Friday, January 23, 2015


It started with the Turtles suing SiriusXM, but now all of the leading providers of streaming music are involved in lawsuits concerning pre-1972 sound recordings. New lawsuits have been filed against Apple's Beat Electronics, Sony Entertainment, Google, Rdio, Songza, Slacker and Escape Media Group/Grooveshark.

These new proposed class action lawsuits on behalf of various rights-holders of pre-1972 sound recordings seek the disgorgement of profits, punitive damages and a restraining order that would prevent these companies offering digital radio services from further exploiting pre-'72 sound recordings without a license. In bringing the claims of misappropriation and conversion, these lawsuits are following in the footsteps of The Turtles and the RIAA, which upset long-standing assumptions about the distribution and performance of older music in lawsuits filed against SiriusXM and Pandora.

This legal opening happened because when Congress amended the copyright laws in the 1970s to cover sound recordings and protected only those authored after February 15, 1972, under Federal copyright law. Since then, a wide variety of music users from TV broadcasters and terrestrial radio to local bars and restaurants throughout the nation have performed pre-'72 sound recordings without much legal trouble. As for digital radio, most operators assumed they were covered by compulsory fees established by the Digital Performance Right in Sound Recordings Act of 1995 and collected through SoundExchange. However, in August, 2013, The Turtles commenced their $100 million class action against SiriusXM alleging that its sound recordings were protected by state laws, and last September the Turtles prevailed on their summary judgment motion. The RIAA has also succeeded in its battle against SiriusXM - which opened the door for more lawsuits against others.

The latest lawsuits show that this issue isn't going away anytime soon and has the potential of wiping out older music from the Internet without new royalty agreements or intervention by Congress or maybe the U.S. Supreme Court. In response to earlier lawsuits, SiriusXM had attempted a variety of defenses, first challenging whether California and New York laws really cover pre-'72 music or are preempted before trying out arguments ranging from having an implied license to the lawsuits being an impermissible trampling of the commerce clause under the U.S. Constitution. Thus far, the defenses have been rejected by Judges even upon pleas of reconsideration. The pending litigation, though, has spurred furious new lobbying attempts to get Congress to address pre-'72 music.

In the meantime, none of the latest lawsuits filed have been certified by Judges for class action status nor entered the damages phase. That will likely be the next step, as efforts are also being made to take the issues up on appeal.

WALLACE COLLINS is a New York lawyer with over 30 years experience specializing in entertainment and intellectual property law.  He was a recording artist for Epic Records before    attending Fordham Law School.   (212) 661-3656;

Tuesday, January 6, 2015

FAA Ruling For Air Travel: you CAN carry on your guitar!

The U.S. Department of Transportation issued a final rule to implement section 403 of the FAA Modernization and Reform Act of 2012 (Pub. L. 112-95, 49 U.S.C. §41724) regarding the carriage of musical instruments as carry-on baggage or checked baggage on commercial passenger flights operated by air carriers. The final rule does not change the earlier provisions of the Act, but mercifully puts a period at the end of the sentence: "Section 403 of the Act and this final rule provide that "carriers are required to allow passengers to stow their musical instruments in an approved stowage area in the cabin only if at the time the passenger boards the aircraft such stowage space is available."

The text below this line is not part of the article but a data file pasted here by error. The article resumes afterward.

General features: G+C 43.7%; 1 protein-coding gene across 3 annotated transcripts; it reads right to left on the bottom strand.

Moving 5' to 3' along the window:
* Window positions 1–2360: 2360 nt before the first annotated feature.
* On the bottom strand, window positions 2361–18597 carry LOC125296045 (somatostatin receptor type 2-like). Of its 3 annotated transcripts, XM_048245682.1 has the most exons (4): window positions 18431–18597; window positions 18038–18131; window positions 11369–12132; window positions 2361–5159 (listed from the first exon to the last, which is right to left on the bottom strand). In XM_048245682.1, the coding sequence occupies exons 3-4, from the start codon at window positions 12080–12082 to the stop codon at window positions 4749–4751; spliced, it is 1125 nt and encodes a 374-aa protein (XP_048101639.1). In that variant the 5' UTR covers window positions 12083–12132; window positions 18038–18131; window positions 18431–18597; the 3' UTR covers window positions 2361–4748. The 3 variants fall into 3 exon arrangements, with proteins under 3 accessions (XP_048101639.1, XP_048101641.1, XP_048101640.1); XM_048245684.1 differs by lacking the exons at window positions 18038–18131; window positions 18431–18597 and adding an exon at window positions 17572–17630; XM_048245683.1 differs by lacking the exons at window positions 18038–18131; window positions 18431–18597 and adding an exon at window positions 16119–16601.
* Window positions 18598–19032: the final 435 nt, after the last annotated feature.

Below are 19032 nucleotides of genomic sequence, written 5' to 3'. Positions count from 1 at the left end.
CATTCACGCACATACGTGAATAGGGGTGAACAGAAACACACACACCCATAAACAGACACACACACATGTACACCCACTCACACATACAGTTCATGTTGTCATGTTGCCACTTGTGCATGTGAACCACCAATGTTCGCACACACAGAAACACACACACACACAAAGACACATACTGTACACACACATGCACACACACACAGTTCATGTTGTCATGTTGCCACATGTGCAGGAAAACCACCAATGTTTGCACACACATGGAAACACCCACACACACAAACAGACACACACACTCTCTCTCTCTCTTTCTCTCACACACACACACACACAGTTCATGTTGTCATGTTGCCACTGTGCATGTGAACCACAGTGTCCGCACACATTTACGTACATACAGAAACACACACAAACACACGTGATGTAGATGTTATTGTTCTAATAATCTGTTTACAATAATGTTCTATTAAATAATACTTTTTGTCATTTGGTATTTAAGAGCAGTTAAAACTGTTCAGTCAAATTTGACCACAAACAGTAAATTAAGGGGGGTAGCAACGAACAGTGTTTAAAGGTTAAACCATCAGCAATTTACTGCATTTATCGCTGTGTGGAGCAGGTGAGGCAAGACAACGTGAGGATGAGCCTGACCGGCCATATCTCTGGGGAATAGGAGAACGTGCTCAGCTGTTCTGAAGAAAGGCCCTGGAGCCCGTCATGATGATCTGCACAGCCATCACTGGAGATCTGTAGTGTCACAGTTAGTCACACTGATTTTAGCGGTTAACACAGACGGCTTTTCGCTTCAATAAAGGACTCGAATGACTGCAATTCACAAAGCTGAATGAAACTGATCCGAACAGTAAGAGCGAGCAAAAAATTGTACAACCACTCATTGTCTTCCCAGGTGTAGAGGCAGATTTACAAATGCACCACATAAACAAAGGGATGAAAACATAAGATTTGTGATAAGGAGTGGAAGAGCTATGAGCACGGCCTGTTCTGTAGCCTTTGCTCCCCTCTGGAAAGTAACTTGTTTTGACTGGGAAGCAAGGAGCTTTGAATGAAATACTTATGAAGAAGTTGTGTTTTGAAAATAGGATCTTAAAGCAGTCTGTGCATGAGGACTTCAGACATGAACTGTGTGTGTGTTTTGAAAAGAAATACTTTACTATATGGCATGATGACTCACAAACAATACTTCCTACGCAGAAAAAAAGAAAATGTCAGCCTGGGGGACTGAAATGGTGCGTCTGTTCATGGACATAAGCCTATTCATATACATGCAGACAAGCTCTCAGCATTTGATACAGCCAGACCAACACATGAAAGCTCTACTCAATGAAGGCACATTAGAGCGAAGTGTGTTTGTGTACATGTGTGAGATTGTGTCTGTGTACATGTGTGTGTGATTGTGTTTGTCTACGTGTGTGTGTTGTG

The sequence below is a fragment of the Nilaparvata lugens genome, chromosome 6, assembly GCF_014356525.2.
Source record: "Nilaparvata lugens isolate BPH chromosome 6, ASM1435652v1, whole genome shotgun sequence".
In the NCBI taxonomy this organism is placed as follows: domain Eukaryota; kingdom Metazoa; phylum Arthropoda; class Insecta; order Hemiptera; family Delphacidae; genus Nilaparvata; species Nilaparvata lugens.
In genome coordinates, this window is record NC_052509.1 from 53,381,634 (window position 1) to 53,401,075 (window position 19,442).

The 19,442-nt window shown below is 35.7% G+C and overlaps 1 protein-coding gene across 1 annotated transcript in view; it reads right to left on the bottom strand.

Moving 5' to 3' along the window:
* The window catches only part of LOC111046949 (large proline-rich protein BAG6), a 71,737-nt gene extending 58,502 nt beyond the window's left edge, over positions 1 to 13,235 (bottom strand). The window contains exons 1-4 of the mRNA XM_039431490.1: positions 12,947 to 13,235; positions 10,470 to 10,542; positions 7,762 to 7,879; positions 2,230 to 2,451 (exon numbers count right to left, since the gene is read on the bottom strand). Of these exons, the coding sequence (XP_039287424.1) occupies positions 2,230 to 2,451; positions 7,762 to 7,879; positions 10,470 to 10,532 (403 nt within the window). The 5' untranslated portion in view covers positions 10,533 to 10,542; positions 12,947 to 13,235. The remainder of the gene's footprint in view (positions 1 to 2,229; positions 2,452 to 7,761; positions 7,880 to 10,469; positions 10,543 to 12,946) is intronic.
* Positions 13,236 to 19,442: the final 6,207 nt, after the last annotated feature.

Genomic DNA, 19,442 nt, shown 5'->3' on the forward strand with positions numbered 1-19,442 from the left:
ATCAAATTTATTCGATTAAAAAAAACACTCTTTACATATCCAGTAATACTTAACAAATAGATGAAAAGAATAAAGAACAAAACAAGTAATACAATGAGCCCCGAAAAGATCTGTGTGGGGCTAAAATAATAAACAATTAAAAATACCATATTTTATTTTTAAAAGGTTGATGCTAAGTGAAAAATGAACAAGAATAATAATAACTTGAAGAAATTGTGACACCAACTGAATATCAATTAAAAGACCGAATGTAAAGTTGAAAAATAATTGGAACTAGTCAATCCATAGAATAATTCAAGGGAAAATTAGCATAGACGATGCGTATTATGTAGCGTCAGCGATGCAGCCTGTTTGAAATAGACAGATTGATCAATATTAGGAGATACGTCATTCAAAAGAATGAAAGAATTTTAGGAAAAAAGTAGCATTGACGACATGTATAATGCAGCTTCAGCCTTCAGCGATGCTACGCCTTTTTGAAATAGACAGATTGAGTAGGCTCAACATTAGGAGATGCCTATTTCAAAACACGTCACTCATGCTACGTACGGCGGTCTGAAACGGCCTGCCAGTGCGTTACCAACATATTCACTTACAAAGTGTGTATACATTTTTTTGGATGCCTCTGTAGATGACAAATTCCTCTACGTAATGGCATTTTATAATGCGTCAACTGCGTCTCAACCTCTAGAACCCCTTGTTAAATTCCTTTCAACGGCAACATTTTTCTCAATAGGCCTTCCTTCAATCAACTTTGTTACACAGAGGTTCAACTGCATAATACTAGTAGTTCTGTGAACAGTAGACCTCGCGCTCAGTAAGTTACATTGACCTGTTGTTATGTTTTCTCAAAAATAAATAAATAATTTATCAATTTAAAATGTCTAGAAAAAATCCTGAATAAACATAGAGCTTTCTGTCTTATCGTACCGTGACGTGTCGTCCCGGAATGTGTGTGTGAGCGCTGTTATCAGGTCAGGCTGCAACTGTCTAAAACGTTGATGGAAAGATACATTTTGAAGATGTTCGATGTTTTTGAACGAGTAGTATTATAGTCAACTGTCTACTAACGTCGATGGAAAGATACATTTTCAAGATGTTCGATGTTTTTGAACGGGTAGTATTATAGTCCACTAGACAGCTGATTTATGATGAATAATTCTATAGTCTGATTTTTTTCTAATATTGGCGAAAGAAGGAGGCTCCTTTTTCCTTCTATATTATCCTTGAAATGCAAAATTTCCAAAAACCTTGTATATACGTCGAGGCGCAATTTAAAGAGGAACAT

"With the exception of certain disability assistance devices, overhead bins or under seat stowage space is available to all passengers and crew members for their carry-on baggage on a “first come, first served” basis. Accordingly, carriers are not required to remove other passengers’ or crew members’ carry-on baggage that is already stowed in order to make space for a musical instrument. However, this also means that carriers are not allowed to require a passenger to remove his or her musical instrument that is already safely stowed (e.g., in the overhead bin) to make room for carry-on baggage of other passengers who board the aircraft later than the passenger with the musical instrumenT." Most importantly, "This is true even if the space taken by the musical instrument could accommodate one or more other carry-on items." You can read the entire text of the rule here.

The DOT has also provided a helpful page with links to procedures for complaining to an airline or to the DOT regarding air travel with instruments, and tips for traveling with a musical instrument, available here.

One problem is that on any given day a random gate agent might decide that he or she does not want to permit your guitar to go on with you as carry-on - and, as a practical matter, there is not a lot you can do in that situation (otherwise you run the risk that security will be called, etc.). Consider that dilemma a bit of bad luck.

Best advice? Print a copy of the rule and carery it on with you when you travel so you can stop arguing with that officious ticket agent who insists that you have to check your guitar as baggage or buy another seat for it.

Wallace Collins is an entertainment and intellectual property lawyer with more than 30 years of experience based in New York. He was a recording artist for Epic Records before receiving his law degree from Fordham Law School. Tel: (212) 661-3656;